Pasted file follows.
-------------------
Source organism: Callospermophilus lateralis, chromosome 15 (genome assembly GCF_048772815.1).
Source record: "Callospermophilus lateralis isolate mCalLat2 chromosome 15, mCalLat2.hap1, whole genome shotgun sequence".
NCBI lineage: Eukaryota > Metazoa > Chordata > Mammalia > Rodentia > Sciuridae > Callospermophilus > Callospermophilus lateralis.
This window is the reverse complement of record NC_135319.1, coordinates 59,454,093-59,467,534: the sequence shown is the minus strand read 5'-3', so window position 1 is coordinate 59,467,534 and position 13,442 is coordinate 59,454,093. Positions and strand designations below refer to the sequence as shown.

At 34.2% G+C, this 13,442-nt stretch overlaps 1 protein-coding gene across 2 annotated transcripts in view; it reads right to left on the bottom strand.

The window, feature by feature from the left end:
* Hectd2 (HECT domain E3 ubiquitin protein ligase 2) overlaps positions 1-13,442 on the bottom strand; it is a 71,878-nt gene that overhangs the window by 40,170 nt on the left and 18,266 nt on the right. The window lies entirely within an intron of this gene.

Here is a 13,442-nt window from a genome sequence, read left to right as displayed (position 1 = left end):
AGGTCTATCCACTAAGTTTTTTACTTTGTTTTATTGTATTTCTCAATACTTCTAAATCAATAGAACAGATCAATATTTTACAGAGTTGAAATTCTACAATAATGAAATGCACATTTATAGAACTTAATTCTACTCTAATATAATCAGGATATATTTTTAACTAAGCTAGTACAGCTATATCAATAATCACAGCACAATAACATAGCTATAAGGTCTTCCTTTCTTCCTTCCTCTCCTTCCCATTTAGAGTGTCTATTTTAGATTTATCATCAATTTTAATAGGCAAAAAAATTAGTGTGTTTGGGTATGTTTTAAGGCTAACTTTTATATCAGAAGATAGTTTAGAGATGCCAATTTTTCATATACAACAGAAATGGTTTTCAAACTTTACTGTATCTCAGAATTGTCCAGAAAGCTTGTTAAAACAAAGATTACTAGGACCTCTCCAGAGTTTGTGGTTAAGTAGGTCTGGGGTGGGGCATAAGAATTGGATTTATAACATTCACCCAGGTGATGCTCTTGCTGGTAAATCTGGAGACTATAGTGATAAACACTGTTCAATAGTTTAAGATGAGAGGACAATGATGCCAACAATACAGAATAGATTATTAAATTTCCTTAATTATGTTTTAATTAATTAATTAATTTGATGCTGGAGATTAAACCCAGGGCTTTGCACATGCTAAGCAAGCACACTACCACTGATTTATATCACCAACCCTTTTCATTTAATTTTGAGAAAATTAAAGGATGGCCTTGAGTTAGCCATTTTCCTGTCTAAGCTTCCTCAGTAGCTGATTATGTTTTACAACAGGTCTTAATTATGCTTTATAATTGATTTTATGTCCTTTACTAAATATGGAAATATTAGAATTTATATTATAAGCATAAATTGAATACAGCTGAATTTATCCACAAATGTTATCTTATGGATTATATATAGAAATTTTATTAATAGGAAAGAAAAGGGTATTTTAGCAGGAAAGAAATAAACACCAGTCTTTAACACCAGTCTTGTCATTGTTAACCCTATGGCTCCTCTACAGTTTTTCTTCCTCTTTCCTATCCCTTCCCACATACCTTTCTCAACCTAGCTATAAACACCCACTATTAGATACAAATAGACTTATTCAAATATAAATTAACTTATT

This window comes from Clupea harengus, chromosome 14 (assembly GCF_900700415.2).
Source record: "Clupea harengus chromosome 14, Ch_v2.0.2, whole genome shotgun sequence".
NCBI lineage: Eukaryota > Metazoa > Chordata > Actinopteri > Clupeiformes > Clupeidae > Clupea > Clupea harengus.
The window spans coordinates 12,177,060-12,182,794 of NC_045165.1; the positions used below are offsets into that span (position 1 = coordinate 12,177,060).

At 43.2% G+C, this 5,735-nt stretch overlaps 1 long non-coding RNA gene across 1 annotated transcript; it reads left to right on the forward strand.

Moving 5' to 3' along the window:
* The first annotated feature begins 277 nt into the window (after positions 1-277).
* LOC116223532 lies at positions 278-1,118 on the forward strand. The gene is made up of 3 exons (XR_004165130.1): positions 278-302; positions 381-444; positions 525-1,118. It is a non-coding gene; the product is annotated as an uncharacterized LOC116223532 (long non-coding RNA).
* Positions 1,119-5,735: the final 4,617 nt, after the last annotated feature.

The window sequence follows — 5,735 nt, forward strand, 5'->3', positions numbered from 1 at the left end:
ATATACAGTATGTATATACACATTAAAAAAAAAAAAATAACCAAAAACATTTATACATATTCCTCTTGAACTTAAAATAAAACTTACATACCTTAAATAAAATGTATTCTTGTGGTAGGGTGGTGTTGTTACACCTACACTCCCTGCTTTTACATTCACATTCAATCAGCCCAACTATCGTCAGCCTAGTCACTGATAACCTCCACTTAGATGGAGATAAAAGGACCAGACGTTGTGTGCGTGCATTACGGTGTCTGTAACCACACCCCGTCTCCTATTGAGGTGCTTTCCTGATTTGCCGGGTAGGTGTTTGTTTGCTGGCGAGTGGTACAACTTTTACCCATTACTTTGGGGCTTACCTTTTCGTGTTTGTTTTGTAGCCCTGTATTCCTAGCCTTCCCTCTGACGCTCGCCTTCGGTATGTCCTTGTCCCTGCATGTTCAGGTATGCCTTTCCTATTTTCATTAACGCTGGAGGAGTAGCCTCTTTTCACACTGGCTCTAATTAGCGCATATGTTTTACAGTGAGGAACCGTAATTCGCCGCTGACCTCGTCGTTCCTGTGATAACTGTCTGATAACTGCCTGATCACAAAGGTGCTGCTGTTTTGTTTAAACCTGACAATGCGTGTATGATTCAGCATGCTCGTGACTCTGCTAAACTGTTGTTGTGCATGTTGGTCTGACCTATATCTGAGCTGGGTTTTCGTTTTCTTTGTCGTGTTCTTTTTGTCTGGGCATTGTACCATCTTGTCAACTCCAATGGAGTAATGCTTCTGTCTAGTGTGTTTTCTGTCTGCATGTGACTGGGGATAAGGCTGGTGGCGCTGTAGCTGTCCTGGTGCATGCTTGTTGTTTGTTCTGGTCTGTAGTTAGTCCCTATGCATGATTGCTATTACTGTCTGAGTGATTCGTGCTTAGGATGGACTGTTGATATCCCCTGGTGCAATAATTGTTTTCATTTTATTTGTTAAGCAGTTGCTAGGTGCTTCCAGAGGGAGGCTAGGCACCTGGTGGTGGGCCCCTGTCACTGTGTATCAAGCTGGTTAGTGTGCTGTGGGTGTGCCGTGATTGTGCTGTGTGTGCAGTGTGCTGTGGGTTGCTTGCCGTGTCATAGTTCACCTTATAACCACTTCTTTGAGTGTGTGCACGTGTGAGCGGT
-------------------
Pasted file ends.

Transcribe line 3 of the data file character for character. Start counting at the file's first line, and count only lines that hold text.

NCBI lineage: Eukaryota > Metazoa > Chordata > Mammalia > Rodentia > Sciuridae > Callospermophilus > Callospermophilus lateralis.